Sinkewitz hGH case: A surprising twist to the Veerpalu saga

The Veerpalu case soon inspired athletes facing anti-doping sanctions. The German cyclist Patrik Sinkewitz and Lallukka, two athletes detected positive for rhGH, attempted to overturn their doping ban based on the Veerpalu precedent. However, the CAS begged to differ.

In the Sinkewitz case, the panel justified its deviation from the Veerpalu award by introducing the ‘borderline’ criterion. Unlike Veerpalu, Sinkewitz’s samples were far higher than the WADA decision limits and, as a result, he could not benefit from the uncertainty of a borderline situation.[18] In view of this, Sinkewitz was found ineligible for 8 years, since it was his second anti-doping rules violation. More importantly, the panel relied on a different evaluation of the hGH test, contradicting thereby the Veerpalu reasoning. According to the Sinkewitz panel, the decision limits defined in WADA Guidelines represent mere means of evidence and can serve as a recommendation to the laboratories, without being, however, mandatory and decisive for determining whether an anti-doping rule violation occurred.[19] This practically means that even in the instance of a ratio below the decision limits or in a borderline situation like the Veerpalu one, the panel could be ‘comfortably satisfied’ by expert evidence identifying rhGH irrespectively of the validity of the decision limits.[20] Contrary to the Veerpalu panel which seemed to rely on a perception of the hGH test as a quantitative analysis applicable to Threshold Substances covered by the Technical Document on Decision limits, the Sinkewitz panel - by characterizing the decision limits as a mere technical criterion for the identification of rhGH - seemed to perceive the hGH test analysis as a qualitative one, implying that more criteria are taken into account.[21]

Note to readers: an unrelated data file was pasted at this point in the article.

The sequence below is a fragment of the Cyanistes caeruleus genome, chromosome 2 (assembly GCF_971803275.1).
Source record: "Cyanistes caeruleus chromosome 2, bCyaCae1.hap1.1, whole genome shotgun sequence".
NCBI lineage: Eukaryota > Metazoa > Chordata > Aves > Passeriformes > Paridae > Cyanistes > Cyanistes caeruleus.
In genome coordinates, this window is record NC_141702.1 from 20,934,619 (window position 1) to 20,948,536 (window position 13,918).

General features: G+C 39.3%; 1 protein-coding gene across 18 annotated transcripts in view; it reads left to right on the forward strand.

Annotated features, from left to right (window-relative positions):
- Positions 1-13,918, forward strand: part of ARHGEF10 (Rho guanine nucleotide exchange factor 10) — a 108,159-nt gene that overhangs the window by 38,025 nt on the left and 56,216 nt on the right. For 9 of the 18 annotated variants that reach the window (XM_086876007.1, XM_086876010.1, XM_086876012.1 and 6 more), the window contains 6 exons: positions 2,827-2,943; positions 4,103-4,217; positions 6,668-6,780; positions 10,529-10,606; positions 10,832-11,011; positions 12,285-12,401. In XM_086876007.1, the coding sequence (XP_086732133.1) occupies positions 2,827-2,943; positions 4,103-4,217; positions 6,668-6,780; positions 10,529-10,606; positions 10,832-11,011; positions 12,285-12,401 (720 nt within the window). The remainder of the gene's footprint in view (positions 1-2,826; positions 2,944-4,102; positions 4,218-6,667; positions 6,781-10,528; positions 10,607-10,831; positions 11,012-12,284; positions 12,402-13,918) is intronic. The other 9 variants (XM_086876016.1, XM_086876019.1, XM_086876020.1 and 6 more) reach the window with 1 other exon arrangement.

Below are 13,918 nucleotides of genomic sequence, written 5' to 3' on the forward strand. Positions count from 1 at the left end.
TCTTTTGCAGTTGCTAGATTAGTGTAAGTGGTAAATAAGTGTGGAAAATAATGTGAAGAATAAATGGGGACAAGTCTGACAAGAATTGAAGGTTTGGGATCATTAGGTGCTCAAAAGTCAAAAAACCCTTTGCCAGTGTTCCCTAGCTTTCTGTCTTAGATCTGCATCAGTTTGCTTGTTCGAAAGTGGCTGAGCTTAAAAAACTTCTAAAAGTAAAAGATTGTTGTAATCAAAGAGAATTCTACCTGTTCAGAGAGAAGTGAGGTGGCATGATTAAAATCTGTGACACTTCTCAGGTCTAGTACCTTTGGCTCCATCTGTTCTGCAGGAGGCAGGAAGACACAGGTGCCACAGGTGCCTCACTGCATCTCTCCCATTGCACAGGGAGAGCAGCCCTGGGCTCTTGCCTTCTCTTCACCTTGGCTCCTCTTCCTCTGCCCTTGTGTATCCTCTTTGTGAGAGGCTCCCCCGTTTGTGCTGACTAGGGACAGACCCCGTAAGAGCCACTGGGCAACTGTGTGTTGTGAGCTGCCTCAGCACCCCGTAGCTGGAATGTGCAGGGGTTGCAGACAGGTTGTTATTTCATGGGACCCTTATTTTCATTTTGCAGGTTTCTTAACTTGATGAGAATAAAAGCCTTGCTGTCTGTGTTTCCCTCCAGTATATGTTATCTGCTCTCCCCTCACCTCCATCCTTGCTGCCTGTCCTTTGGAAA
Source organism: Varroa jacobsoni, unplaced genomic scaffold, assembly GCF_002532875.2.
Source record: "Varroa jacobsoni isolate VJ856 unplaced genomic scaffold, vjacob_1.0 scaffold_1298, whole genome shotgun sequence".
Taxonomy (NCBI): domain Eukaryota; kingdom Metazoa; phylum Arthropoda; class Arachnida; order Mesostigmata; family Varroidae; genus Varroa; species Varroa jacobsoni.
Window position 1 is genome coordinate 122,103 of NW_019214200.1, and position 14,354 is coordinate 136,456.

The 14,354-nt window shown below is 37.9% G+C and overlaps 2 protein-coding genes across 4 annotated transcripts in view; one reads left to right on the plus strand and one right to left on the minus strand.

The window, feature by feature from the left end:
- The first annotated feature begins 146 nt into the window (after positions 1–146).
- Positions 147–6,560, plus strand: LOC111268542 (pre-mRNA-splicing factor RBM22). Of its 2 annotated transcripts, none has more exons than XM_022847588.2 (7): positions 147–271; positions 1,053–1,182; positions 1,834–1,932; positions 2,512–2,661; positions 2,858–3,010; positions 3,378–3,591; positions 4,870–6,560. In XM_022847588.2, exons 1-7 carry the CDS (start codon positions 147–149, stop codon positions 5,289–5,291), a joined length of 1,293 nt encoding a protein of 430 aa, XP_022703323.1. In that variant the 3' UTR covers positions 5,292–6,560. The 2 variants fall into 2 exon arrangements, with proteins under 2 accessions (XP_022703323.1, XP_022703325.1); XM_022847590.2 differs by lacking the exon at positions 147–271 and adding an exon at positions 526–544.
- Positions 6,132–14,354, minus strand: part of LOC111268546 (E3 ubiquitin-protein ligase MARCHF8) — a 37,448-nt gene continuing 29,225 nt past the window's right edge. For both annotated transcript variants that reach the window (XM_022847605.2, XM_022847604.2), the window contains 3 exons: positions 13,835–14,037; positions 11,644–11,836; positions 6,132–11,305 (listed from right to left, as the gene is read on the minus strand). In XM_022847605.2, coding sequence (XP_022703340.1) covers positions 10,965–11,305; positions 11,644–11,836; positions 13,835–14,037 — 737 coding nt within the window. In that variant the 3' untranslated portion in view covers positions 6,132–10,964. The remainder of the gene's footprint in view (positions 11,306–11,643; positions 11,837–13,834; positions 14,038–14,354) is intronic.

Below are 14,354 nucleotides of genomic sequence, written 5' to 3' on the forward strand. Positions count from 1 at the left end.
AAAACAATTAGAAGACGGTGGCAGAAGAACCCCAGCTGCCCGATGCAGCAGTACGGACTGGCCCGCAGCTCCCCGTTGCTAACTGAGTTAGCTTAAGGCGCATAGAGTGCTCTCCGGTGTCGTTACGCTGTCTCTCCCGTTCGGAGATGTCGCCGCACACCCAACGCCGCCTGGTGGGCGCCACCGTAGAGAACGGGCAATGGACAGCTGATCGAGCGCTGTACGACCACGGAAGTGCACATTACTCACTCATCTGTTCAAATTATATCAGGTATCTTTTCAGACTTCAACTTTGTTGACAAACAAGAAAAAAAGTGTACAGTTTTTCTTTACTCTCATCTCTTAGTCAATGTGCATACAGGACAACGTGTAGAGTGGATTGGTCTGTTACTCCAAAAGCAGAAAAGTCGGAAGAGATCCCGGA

Lallukka hGH case: Reconciling a conflicting jurisprudence ?

The Sinkewitz panel’s pattern with regard to the hGH tests decision limits was later followed by the Lallukka panel. The latter validated the Sinkewitz conclusion that the decision limits have no legal status and it further used this argument in order to rebut Lallukka’s objection about the retroactive application of legal rules. Since decision limits are not rules as such, but rather means of evidence figured as ‘guidelines’, the rule against retroactivity cannot apply to evidentiary matters.[22] However, it can me remarked that as in the Sinkewitz case the CAS chose to abstain from any criticism with regard to WADA’s practice to incorporate the decision limits into guidelines, instead of enshrining them directly in a mandatory document.[23]

Furthermore, the deviation from the Veerpalu precedent was based on the evidence provided in two independent studies mandated by WADA, i.e. the Mc Gill Study and a study from Prof Jean-Christophe Thalabard, which were merged into a peer- reviewed joint publication paper. According to the panel, the studies responded adequately to the concerns expressed in the Veerpalu case and established the decision limits with a 99.99% specificity. As a result, the panel was comfortably satisfied as regards the reliability of the hGH tests decision limits and Lalluka could not benefit from the Veerpalu precedent.[24]